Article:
The Congressional Research Service (CRS) released a new report on The COVID-19 Pandemic: Labor Market Implications that explores labor market outcomes in 2020, long-term effects on women in the labor force and possible continuing impacts. The COVID-19 (coronavirus) pandemic has caused both a health and economic crisis, including devastating unemployment rates. It has become evident that women’s employment has seen greater declines than that of men’s. Women’s employment decreased by 17.8 percent (13.3 million people) between January 2020 and April 2020. Men’s employment decreased by 14.3 percent (12 million people) in that same period.
These findings are even more extreme for Black and Latinx women. Black women’s employment decreased by 17.1 percent between January and April, compared to a 16 percent decrease for white women. Employment for Latinx women decreased by 22.5 percent between January and April, compared to a 16.2 percent decrease for non-Latinx women.
CRS names two main factors in women’s declining employment:
- Women are more concentrated in the occupations that have been impacted by business restrictions and closures, and
- Women are more likely to reduce employment as a result of caregiving needs, which increased due to school closures, family members falling sick or family members needing assistance during the pandemic.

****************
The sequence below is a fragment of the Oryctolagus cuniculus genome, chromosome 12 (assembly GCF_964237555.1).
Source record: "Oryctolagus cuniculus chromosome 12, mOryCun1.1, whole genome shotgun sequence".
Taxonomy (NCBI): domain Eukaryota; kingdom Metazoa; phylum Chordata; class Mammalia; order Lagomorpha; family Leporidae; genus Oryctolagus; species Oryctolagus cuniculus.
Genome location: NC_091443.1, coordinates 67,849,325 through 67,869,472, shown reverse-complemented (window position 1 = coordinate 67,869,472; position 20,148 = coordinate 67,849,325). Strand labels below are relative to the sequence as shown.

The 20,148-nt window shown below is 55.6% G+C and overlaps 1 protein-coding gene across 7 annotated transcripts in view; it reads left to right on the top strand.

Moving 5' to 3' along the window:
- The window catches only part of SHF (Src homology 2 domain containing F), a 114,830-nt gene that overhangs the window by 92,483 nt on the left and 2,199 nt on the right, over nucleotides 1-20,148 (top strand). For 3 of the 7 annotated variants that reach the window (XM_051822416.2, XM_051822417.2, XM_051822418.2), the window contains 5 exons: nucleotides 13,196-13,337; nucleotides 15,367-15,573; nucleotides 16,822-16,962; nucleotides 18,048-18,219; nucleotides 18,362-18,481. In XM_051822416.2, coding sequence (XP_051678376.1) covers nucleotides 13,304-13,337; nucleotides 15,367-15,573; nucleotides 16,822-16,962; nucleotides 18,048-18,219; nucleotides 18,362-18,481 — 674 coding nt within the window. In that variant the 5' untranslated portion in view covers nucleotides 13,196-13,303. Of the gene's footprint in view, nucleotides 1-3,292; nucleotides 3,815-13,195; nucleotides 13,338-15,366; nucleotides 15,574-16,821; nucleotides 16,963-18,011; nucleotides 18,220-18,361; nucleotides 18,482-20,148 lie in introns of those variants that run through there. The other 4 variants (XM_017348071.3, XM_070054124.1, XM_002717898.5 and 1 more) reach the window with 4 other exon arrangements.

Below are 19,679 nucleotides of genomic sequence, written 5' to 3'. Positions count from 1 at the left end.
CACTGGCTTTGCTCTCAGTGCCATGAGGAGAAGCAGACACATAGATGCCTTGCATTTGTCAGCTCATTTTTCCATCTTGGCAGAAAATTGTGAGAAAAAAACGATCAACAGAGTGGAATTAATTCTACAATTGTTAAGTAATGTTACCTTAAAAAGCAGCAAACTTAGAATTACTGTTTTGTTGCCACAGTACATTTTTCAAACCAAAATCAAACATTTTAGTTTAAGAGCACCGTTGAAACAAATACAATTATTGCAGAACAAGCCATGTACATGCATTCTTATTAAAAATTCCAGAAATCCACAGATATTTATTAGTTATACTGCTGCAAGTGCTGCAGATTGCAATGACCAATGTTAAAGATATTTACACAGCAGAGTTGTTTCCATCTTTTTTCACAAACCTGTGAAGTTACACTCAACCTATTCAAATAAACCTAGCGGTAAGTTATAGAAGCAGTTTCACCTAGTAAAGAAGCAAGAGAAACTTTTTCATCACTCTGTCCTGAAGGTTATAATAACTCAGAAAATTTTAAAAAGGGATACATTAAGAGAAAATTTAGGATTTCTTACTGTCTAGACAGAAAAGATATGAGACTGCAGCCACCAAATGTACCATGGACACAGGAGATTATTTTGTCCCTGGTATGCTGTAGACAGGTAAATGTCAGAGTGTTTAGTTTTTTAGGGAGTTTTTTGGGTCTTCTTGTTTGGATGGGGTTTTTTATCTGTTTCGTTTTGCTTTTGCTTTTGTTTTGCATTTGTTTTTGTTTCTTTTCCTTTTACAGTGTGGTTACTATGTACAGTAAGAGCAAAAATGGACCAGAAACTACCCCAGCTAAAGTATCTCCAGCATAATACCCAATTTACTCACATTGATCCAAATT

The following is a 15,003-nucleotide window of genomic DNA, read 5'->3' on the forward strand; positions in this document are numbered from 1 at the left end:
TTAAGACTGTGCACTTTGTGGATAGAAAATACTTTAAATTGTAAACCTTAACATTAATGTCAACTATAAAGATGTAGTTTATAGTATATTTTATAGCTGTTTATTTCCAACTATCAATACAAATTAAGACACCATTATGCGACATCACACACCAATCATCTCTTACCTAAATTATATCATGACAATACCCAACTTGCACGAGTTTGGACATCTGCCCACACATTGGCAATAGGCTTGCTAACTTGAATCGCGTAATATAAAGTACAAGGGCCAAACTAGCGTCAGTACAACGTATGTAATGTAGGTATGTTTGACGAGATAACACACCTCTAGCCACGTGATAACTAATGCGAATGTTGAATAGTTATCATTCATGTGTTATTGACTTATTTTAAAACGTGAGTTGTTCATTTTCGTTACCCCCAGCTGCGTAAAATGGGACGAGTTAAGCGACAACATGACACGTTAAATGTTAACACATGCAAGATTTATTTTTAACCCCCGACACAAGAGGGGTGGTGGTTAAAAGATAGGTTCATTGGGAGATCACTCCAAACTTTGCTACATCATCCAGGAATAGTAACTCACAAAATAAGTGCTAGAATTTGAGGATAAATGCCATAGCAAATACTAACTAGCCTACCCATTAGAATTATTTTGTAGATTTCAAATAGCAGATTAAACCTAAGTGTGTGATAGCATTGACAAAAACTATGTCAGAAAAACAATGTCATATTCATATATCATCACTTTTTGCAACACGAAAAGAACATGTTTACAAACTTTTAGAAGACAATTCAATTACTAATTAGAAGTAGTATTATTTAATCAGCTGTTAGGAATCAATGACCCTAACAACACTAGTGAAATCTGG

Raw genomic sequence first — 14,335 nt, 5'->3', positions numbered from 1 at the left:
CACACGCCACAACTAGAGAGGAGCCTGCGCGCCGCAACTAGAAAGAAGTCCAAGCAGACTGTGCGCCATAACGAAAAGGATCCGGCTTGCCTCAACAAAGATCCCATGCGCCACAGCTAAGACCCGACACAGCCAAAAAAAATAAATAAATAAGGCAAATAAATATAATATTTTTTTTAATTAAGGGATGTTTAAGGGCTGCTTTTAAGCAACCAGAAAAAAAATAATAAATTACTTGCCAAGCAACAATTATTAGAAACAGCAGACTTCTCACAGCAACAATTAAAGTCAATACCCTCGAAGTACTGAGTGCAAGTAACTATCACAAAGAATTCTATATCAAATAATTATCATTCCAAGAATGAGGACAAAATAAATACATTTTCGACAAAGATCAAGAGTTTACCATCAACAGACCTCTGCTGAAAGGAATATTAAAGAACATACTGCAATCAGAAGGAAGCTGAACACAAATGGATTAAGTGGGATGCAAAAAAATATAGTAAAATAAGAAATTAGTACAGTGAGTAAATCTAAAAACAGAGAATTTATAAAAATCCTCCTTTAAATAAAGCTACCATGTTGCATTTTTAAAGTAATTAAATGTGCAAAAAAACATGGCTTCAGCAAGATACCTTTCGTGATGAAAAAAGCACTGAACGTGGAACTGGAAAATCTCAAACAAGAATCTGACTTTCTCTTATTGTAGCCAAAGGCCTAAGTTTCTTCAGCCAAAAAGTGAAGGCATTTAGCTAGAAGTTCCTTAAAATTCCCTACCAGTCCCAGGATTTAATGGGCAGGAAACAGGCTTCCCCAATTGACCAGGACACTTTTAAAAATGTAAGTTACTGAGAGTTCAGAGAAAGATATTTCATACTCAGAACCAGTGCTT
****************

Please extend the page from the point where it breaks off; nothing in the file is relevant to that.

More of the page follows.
There is concern that there can be long-term impacts on women in the labor force, dependent on factors such as: length of time that the recession spans; “speed and robustness” of economic recovery; how current employment status will affect future employment; and changes (or not) in choices about caregiving. The disparities in employment may persist past the pandemic, and current unemployment for women can impact their earnings even when they return to the workforce in the future. Time out of the workforce can lead to a skill loss, and make it challenging for women to grow in their careers and access new job opportunities.
With millions of Americans unemployed, Black and Latinx workers, female workers and workers with a high school education or less have been disproportionately impacted. A significant number of adult learners need fast but quality upskilling and reskilling through avenues such as short-term programs that will result in living-wage, in-demand careers. While there is great uncertainty about the pandemic’s ongoing and long-term impact on employment in our country, there is certainty that CTE is a vital solution to decreasing unemployment and to economic recovery. Read Advance CTE’s transition priorities for the Biden-Harris Administration, including making CTE a central part of the Administration’s economic recovery strategy, here.
The full report by CRS can be viewed here.
Meredith Hills, Senior Associate for Federal Policy